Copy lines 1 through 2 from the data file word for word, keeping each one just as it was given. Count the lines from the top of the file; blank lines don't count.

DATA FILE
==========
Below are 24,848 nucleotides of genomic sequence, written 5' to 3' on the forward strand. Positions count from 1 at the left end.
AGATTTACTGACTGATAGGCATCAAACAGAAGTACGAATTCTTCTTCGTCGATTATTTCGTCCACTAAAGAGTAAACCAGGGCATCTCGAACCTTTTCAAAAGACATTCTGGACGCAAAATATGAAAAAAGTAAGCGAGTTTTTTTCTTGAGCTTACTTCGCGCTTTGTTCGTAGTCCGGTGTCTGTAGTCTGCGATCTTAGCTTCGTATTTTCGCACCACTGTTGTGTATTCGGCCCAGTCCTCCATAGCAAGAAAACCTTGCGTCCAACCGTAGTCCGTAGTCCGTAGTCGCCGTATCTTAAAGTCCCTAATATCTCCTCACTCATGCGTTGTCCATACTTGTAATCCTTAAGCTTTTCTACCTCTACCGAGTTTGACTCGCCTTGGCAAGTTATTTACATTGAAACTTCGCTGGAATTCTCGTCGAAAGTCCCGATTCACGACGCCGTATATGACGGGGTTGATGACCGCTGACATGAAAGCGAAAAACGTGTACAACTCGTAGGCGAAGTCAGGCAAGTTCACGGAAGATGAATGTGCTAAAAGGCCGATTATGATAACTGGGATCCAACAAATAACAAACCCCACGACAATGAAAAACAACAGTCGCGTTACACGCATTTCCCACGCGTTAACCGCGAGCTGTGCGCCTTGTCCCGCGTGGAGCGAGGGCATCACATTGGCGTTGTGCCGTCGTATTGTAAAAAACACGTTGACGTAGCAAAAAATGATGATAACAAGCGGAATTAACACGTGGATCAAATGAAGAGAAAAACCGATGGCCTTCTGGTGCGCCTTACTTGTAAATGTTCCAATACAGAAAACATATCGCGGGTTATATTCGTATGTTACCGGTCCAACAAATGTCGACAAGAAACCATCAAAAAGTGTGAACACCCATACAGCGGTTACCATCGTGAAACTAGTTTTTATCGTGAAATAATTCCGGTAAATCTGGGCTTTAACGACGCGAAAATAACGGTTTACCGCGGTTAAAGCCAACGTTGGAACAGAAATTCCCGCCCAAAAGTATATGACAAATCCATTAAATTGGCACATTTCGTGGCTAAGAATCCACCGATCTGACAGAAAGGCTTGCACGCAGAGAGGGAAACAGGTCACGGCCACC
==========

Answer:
Below are 24,848 nucleotides of genomic sequence, written 5' to 3' on the forward strand. Positions count from 1 at the left end.
AGATTTACTGACTGATAGGCATCAAACAGAAGTACGAATTCTTCTTCGTCGATTATTTCGTCCACTAAAGAGTAAACCAGGGCATCTCGAACCTTTTCAAAAGACATTCTGGACGCAAAATATGAAAAAAGTAAGCGAGTTTTTTTCTTGAGCTTACTTCGCGCTTTGTTCGTAGTCCGGTGTCTGTAGTCTGCGATCTTAGCTTCGTATTTTCGCACCACTGTTGTGTATTCGGCCCAGTCCTCCATAGCAAGAAAACCTTGCGTCCAACCGTAGTCCGTAGTCCGTAGTCGCCGTATCTTAAAGTCCCTAATATCTCCTCACTCATGCGTTGTCCATACTTGTAATCCTTAAGCTTTTCTACCTCTACCGAGTTTGACTCGCCTTGGCAAGTTATTTACATTGAAACTTCGCTGGAATTCTCGTCGAAAGTCCCGATTCACGACGCCGTATATGACGGGGTTGATGACCGCTGACATGAAAGCGAAAAACGTGTACAACTCGTAGGCGAAGTCAGGCAAGTTCACGGAAGATGAATGTGCTAAAAGGCCGATTATGATAACTGGGATCCAACAAATAACAAACCCCACGACAATGAAAAACAACAGTCGCGTTACACGCATTTCCCACGCGTTAACCGCGAGCTGTGCGCCTTGTCCCGCGTGGAGCGAGGGCATCACATTGGCGTTGTGCCGTCGTATTGTAAAAAACACGTTGACGTAGCAAAAAATGATGATAACAAGCGGAATTAACACGTGGATCAAATGAAGAGAAAAACCGATGGCCTTCTGGTGCGCCTTACTTGTAAATGTTCCAATACAGAAAACATATCGCGGGTTATATTCGTATGTTACCGGTCCAACAAATGTCGACAAGAAACCATCAAAAAGTGTGAACACCCATACAGCGGTTACCATCGTGAAACTAGTTTTTATCGTGAAATAATTCCGGTAAATCTGGGCTTTAACGACGCGAAAATAACGGTTTACCGCGGTTAAAGCCAACGTTGGAACAGAAATTCCCGCCCAAAAGTATATGACAAATCCATTAAATTGGCACATTTCGTGGCTAAGAATCCACCGATCTGACAGAAAGGCTTGCACGCAGAGAGGGAAACAGGTCACGGCCACC